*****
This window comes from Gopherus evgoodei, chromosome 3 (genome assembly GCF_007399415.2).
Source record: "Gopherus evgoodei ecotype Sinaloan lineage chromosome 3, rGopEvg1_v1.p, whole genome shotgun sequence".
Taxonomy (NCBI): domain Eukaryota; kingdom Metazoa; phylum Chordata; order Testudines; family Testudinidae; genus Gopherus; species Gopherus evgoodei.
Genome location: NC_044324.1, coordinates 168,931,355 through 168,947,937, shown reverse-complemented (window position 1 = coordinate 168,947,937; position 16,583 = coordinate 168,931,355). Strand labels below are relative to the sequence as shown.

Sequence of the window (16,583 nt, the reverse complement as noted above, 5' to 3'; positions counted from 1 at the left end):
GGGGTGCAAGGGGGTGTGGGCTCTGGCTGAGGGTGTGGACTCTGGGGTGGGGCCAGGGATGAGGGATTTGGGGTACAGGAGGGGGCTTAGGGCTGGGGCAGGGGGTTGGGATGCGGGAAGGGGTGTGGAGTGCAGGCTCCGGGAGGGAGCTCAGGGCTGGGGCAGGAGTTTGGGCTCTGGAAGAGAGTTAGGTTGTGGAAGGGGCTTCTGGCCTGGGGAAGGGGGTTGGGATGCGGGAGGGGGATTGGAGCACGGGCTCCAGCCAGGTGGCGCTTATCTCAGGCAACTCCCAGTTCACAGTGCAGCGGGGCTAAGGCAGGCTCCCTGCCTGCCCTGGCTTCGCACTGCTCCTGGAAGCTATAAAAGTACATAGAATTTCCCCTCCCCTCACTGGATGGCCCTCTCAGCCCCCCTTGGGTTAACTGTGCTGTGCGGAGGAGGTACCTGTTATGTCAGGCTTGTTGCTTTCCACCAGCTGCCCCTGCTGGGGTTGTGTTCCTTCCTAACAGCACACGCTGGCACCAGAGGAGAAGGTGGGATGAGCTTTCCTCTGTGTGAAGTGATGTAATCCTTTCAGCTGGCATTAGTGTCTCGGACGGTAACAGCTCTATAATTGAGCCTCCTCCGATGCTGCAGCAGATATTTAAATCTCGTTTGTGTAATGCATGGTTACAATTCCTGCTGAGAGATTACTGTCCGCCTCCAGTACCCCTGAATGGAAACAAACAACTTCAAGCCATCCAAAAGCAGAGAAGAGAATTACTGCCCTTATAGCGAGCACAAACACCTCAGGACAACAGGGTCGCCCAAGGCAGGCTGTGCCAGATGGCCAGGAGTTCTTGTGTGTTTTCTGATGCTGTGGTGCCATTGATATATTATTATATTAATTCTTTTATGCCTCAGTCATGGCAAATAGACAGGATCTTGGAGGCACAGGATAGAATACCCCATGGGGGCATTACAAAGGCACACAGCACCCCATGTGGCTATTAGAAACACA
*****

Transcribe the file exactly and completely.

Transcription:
This window comes from Gopherus evgoodei, chromosome 3 (genome assembly GCF_007399415.2).
Source record: "Gopherus evgoodei ecotype Sinaloan lineage chromosome 3, rGopEvg1_v1.p, whole genome shotgun sequence".
Taxonomy (NCBI): domain Eukaryota; kingdom Metazoa; phylum Chordata; order Testudines; family Testudinidae; genus Gopherus; species Gopherus evgoodei.
Genome location: NC_044324.1, coordinates 168,931,355 through 168,947,937, shown reverse-complemented (window position 1 = coordinate 168,947,937; position 16,583 = coordinate 168,931,355). Strand labels below are relative to the sequence as shown.

Sequence of the window (16,583 nt, the reverse complement as noted above, 5' to 3'; positions counted from 1 at the left end):
GGGGTGCAAGGGGGTGTGGGCTCTGGCTGAGGGTGTGGACTCTGGGGTGGGGCCAGGGATGAGGGATTTGGGGTACAGGAGGGGGCTTAGGGCTGGGGCAGGGGGTTGGGATGCGGGAAGGGGTGTGGAGTGCAGGCTCCGGGAGGGAGCTCAGGGCTGGGGCAGGAGTTTGGGCTCTGGAAGAGAGTTAGGTTGTGGAAGGGGCTTCTGGCCTGGGGAAGGGGGTTGGGATGCGGGAGGGGGATTGGAGCACGGGCTCCAGCCAGGTGGCGCTTATCTCAGGCAACTCCCAGTTCACAGTGCAGCGGGGCTAAGGCAGGCTCCCTGCCTGCCCTGGCTTCGCACTGCTCCTGGAAGCTATAAAAGTACATAGAATTTCCCCTCCCCTCACTGGATGGCCCTCTCAGCCCCCCTTGGGTTAACTGTGCTGTGCGGAGGAGGTACCTGTTATGTCAGGCTTGTTGCTTTCCACCAGCTGCCCCTGCTGGGGTTGTGTTCCTTCCTAACAGCACACGCTGGCACCAGAGGAGAAGGTGGGATGAGCTTTCCTCTGTGTGAAGTGATGTAATCCTTTCAGCTGGCATTAGTGTCTCGGACGGTAACAGCTCTATAATTGAGCCTCCTCCGATGCTGCAGCAGATATTTAAATCTCGTTTGTGTAATGCATGGTTACAATTCCTGCTGAGAGATTACTGTCCGCCTCCAGTACCCCTGAATGGAAACAAACAACTTCAAGCCATCCAAAAGCAGAGAAGAGAATTACTGCCCTTATAGCGAGCACAAACACCTCAGGACAACAGGGTCGCCCAAGGCAGGCTGTGCCAGATGGCCAGGAGTTCTTGTGTGTTTTCTGATGCTGTGGTGCCATTGATATATTATTATATTAATTCTTTTATGCCTCAGTCATGGCAAATAGACAGGATCTTGGAGGCACAGGATAGAATACCCCATGGGGGCATTACAAAGGCACACAGCACCCCATGTGGCTATTAGAAACACA